What is your favorite Georgette Heyer? – i.e, after starting with Frederica, which Heyer would you recommend to our book group to read next?

c2013 Jane Austen in Vermont

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Those who have read anything of Georgette Heyer, her writings, and her life know about the hushed-up squabble with another romance writer during the 1950s – Heyer chose not to sue for plagiarism, but Heyer had her say and the writer was “politely” asked to just stop it.  Now finally the story is out, Barbara Cartland the offender, all the juicy details to be revealed in Jennifer Kloester’s* new work, Georgette Heyer: Biography of a Bestseller, to be released this fall by Heinemann.

Here is the story from Bookseller.com:

Heinemann to explore Heyer’s plagiarism fury

29.07.11 | Benedicte Page

A literary plagiarism allegation from the 1950s is set to be given its first detailed airing in a new biography of much-loved novelist Georgette Heyer.

Georgette Heyer: Biography of a Bestseller by Jennifer Kloester (Wm Heinemann, hb, £20, October) reveals the outrage felt by the queen of witty regency romances at the obvious similarities between Barbara Cartland’s historical novel Knave of Hearts and her own youthful story These Old Shades (published in 1926), when they were brought to her attention in 1950.

“I think I could have borne it better had Miss Cartland not been so common-minded, so salacious and so illiterate,” Heyer told her agent, Leonard Parker Moore, in no uncertain terms. “I think ill enough of the Shades, but, good God! That 19-year-old work has more style, more of what it takes, than this offal which she has written at the age of 46!”

Heyer was also indignant at Cartland’s “borrowing” of various character names. “Sir Montagu Reversby”, a character in Cartland’s novel Hazard of Hearts, was blatantly pinched, Heyer felt, from Sir Montagu Revesby, a character in her novel Friday’s Child.

But it was Cartland’s historical and linguistic errors that really offended the writer‚ herself a stickler for accuracy. “She displays an abysmal ignorance of her period. Cheek by jowl with some piece of what I should call special knowledge (all of which I can point out in my books), one finds an anachronism so blatant as to show clearly that Miss Cartland knows rather less about the period than the average schoolgirl,” said Heyer, who told her agent she would “rather by far that a common thief broke in and stole all the silver”.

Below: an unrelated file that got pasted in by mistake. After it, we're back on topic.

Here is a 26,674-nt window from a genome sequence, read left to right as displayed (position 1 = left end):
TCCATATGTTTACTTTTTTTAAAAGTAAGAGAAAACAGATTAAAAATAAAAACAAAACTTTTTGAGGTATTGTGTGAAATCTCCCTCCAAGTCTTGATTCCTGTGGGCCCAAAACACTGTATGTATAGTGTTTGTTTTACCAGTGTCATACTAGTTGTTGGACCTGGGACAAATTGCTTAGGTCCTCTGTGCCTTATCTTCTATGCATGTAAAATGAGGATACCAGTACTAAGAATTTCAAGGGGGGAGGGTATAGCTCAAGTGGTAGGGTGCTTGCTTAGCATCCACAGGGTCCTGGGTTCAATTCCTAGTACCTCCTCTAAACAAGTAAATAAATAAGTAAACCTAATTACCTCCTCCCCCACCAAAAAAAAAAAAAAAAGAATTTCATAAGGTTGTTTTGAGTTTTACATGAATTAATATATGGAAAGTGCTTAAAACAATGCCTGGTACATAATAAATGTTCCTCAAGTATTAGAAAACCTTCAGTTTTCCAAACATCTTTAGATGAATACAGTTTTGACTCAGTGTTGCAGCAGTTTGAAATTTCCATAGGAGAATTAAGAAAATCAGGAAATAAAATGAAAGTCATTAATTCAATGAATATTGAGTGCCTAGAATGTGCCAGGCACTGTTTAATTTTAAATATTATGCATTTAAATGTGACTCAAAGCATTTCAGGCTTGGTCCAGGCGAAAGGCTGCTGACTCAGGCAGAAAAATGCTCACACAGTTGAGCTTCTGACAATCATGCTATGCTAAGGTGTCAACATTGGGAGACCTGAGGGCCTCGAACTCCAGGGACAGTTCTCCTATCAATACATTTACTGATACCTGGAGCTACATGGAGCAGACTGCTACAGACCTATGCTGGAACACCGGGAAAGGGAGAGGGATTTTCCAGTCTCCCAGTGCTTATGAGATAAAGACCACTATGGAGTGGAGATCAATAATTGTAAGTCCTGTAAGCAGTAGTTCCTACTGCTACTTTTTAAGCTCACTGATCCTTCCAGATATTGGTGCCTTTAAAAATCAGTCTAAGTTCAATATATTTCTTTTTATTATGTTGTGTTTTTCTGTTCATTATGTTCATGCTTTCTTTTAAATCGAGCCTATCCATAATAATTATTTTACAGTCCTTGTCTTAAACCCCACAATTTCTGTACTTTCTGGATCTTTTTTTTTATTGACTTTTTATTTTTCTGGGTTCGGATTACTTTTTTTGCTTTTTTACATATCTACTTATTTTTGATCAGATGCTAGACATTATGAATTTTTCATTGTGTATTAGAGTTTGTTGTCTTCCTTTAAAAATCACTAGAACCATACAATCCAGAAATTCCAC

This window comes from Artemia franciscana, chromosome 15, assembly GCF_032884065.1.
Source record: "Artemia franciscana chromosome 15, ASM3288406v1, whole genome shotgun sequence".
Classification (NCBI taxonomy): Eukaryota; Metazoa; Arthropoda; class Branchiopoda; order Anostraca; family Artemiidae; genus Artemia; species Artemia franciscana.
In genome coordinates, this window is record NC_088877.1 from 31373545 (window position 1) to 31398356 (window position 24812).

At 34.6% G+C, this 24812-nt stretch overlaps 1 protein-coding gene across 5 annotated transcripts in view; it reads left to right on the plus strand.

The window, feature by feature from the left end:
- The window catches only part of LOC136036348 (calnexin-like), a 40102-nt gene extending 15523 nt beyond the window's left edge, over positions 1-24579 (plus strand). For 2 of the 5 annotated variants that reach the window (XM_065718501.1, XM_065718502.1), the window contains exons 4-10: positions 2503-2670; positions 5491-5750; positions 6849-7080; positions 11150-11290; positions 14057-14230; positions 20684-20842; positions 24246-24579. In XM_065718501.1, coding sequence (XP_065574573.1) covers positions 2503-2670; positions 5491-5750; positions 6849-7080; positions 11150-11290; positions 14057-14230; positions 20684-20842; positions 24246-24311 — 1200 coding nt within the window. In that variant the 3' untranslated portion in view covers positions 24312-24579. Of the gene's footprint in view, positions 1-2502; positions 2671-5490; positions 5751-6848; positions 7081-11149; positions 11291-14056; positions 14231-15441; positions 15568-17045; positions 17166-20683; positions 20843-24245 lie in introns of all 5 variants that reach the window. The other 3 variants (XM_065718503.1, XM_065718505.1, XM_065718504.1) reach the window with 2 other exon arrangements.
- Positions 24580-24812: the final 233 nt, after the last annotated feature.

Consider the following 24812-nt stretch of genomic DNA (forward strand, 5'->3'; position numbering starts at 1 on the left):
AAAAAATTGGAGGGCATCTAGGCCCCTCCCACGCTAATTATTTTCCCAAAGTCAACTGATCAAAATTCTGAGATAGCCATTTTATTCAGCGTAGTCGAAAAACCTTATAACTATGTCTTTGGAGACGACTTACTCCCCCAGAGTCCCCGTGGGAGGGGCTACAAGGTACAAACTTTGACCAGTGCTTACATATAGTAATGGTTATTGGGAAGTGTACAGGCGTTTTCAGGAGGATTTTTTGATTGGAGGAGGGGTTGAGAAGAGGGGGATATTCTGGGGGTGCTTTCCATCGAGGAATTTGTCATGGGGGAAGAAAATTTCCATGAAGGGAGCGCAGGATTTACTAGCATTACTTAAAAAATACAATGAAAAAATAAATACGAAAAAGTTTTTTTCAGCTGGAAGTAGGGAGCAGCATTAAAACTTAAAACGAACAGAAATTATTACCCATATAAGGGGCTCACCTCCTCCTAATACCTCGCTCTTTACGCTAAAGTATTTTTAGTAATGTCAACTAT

A solicitor’s letter to Cartland followed, and according to Kloester: “There is no record of a response . . . but Georgette later noted that ‚’the horrible copies of my books ceased abruptly’.”

Kloester’s biography has been written with the backing of Heyer’s son and the late Jane Aitken Hodge, whose own biography was entitled The Private World of Georgette Heyer. The book’s editor, Georgina Hawtrey-Woore, said the book contains much new material, including photos and 400 of Heyer’s letters.

 [Thanks to the Teach Me Tonight blog for the information]

*Dr. Jennifer Kloester’s previous book, Georgette Heyer’s Regency World, is an engaging fact-packed compilation of all things Heyer.  She visited the Word Wenches blog last November – you can read her interview here where she talks about this upcoming biography.

For further reading on Georgette Heyer, see my bibliography post here, as well as the link to all the book reviews from Austenprose‘s fabulous Heyer celebration last year.

Copyright @2011 by Deb Barnum, of Jane Austen in Vermont

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Ok, a silly story – but Jane Austen is the reason, so must pass on.

Setting:  Starbucks in Simsbury, Connecticut
Time:  late Sunday morning
Reason:  meeting a friend as I pass through town for a quick cup of tea with a pastry

Order: 2 medium cups of tea, 2 blueberry muffins

Posted Question of the Day:  “In What Country was the Battle of Waterloo fought?”

Prize:  20 cents off each cup of tea

So, I know this answer, say that I do to the young man behind the counter, who eyes me with a quizzical “yea, like pigs fly” look;
 “Yea, where then?” he says;
“Belgium” I say –  he is dumbstruck – says “Not one person has gotten it right all day. “
I proudly comment to my friend “I know this of course because of Jane Austen” -